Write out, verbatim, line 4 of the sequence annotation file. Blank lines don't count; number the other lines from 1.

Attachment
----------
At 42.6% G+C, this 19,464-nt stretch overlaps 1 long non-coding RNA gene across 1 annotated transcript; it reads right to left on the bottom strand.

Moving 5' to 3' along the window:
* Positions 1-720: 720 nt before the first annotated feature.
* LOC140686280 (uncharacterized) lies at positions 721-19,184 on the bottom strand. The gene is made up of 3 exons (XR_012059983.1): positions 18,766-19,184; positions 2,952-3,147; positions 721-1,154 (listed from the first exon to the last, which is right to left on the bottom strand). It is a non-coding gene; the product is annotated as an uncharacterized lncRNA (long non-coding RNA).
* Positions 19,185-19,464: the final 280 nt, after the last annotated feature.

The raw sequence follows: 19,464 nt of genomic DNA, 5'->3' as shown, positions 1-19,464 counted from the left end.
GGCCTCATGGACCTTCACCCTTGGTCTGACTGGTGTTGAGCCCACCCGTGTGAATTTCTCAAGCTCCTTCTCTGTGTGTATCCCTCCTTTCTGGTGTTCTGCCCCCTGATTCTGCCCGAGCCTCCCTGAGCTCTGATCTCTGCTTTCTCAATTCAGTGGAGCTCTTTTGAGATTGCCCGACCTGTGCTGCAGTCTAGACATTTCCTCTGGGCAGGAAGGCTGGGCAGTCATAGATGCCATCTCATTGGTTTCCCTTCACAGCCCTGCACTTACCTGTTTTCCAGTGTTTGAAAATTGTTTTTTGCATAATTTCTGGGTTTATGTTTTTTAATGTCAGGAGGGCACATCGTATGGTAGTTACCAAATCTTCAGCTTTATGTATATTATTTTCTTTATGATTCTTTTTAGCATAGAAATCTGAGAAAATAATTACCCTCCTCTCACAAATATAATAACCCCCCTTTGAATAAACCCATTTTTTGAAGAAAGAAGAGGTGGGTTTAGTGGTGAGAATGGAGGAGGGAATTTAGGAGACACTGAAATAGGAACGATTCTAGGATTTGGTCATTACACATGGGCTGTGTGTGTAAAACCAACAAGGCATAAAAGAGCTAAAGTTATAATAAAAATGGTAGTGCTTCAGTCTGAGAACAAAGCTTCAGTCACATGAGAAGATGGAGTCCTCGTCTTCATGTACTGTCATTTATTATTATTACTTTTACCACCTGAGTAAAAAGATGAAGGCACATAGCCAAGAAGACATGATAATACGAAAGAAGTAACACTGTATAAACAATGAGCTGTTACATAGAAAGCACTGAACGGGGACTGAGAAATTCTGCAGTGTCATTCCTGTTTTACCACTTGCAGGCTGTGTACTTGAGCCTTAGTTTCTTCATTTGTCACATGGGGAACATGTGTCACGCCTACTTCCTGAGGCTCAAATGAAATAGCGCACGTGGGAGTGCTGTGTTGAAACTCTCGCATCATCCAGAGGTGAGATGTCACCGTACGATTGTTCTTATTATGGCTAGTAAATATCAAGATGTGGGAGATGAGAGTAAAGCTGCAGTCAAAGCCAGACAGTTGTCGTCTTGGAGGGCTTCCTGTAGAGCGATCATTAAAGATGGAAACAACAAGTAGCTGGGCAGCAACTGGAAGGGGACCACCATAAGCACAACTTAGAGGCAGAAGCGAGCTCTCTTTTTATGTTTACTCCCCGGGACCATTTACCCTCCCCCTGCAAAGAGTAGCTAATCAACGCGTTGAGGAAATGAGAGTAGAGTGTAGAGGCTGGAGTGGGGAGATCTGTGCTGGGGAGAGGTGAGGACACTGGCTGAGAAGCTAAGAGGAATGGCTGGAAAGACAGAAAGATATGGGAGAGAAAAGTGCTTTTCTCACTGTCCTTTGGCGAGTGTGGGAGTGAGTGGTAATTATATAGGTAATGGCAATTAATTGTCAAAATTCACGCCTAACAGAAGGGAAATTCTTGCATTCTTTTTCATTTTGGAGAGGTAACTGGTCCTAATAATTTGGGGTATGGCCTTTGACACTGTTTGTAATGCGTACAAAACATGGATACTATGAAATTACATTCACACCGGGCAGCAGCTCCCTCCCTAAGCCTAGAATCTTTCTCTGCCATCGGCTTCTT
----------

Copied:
* LOC140686280 (uncharacterized) lies at positions 721-19,184 on the bottom strand. The gene is made up of 3 exons (XR_012059983.1): positions 18,766-19,184; positions 2,952-3,147; positions 721-1,154 (listed from the first exon to the last, which is right to left on the bottom strand). It is a non-coding gene; the product is annotated as an uncharacterized lncRNA (long non-coding RNA).